Households themselves could separate the waste, compost it, or feed it to their animals. These actions are considered less burdensome for the environment. People in the Czech Republic do use these methods, but not as much as they should. The authors of the study state that we urgently need to change our habits and system. They further warn that if the Czech Republic does not incorporate sustainable solutions into its disposal system, then international targets will not be met.

The analysis introduced in this paper has provided a detailed insight into food waste by Czech households. Beneath the raw data lies a clear moral imperative. If you have been asking yourself certain ethical questions (related either to the climate crisis or hunger and undernourishment in the world) while reading this article, you may now see how complex the problem is. It is apparent that an effective solution is contingent on governments and international organisations as well as on individuals. So… what will you throw away next time?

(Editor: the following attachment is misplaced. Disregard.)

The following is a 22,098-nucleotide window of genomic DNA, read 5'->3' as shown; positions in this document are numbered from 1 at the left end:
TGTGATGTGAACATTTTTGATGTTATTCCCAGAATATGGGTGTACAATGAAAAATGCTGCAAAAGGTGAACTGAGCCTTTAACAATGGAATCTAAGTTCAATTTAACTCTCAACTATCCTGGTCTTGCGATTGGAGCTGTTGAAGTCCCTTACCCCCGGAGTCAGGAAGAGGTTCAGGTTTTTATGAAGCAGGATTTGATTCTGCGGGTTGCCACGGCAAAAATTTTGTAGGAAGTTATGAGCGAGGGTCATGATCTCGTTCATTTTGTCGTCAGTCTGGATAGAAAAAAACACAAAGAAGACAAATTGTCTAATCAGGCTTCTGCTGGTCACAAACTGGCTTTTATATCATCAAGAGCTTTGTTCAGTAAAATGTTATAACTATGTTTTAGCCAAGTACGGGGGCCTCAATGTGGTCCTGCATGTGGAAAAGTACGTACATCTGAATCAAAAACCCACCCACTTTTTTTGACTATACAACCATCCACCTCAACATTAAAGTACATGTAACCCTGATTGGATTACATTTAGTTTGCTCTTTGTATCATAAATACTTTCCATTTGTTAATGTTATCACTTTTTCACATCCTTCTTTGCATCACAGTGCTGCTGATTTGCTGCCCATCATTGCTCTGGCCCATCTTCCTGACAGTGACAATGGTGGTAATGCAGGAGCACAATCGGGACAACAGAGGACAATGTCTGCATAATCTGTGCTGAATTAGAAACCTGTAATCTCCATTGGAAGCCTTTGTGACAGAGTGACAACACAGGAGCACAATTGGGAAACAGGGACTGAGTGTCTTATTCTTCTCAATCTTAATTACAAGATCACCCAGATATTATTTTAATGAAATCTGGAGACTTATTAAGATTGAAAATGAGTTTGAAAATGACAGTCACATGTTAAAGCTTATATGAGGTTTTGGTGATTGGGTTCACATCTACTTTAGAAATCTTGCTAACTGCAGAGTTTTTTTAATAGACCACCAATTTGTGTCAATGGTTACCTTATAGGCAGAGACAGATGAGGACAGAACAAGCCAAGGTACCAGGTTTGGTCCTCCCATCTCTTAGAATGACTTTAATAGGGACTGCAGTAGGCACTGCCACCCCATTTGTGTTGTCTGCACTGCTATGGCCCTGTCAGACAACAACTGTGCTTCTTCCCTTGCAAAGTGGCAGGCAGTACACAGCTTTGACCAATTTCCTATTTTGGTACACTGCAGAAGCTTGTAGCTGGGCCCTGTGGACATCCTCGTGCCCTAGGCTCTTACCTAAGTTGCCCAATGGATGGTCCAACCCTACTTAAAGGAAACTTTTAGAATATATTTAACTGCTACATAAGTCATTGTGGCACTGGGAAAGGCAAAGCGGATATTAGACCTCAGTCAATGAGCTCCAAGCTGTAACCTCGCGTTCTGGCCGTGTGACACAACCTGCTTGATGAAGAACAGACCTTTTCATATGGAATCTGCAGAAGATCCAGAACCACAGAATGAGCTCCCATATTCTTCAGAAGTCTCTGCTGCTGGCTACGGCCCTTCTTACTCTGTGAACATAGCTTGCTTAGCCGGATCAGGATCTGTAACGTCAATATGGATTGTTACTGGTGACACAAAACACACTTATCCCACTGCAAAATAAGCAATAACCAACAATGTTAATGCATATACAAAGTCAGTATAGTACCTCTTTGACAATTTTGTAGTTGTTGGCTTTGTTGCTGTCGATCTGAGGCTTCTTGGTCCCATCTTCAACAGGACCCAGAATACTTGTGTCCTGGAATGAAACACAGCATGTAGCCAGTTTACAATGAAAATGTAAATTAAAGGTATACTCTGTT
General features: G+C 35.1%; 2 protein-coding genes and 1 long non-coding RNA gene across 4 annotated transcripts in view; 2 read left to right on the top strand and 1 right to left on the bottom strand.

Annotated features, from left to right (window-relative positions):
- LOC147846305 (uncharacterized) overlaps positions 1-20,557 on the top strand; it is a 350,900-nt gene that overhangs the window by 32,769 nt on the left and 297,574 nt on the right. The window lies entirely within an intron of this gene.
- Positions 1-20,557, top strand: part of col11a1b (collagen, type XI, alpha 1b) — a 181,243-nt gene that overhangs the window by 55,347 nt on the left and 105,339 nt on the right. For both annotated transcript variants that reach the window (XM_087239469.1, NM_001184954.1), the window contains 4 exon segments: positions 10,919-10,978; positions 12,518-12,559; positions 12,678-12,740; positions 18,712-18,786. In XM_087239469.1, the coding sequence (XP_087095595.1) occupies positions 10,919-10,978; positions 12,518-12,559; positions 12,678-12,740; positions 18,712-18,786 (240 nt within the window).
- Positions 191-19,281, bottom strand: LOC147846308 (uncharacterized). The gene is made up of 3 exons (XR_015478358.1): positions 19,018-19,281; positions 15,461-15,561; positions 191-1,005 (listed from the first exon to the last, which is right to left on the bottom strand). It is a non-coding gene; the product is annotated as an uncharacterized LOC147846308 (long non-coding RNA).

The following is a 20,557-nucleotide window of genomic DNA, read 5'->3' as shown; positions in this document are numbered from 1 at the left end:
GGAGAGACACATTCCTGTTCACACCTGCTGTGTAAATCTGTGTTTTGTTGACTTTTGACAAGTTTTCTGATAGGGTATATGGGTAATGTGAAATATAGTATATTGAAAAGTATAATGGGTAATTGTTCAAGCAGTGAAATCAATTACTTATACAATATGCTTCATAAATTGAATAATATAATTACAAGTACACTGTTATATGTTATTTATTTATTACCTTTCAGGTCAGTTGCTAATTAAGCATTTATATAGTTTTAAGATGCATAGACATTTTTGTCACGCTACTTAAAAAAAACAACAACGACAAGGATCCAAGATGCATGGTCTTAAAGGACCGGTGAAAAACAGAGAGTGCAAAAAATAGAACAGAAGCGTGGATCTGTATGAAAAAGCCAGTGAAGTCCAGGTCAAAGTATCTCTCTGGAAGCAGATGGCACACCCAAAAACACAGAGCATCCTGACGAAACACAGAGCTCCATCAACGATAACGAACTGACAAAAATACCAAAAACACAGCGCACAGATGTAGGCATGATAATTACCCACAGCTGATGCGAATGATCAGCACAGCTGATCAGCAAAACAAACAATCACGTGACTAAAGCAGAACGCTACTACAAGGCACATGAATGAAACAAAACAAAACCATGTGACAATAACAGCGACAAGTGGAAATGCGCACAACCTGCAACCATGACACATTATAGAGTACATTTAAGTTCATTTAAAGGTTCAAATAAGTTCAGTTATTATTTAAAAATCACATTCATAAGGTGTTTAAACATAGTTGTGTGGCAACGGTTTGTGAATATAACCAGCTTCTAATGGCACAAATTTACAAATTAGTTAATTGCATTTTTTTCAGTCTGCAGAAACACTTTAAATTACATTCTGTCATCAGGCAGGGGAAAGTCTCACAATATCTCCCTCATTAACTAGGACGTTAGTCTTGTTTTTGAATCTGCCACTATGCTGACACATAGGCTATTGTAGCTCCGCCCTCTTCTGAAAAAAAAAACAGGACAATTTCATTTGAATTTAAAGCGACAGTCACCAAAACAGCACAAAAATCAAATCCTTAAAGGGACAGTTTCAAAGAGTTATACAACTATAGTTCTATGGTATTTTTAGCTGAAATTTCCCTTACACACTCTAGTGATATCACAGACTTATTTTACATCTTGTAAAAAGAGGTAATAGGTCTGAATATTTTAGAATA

Kateřina Tancmanová

Nováková, P., Hák, T., & Janoušková, S. (2021). An Analysis of Food Waste in Czech Households—A Contribution to the International Reporting Effort. Foods, 10(4), 875. https://doi.org/10.3390/foods10040875

Published: Oct 04, 2021 04:15 PM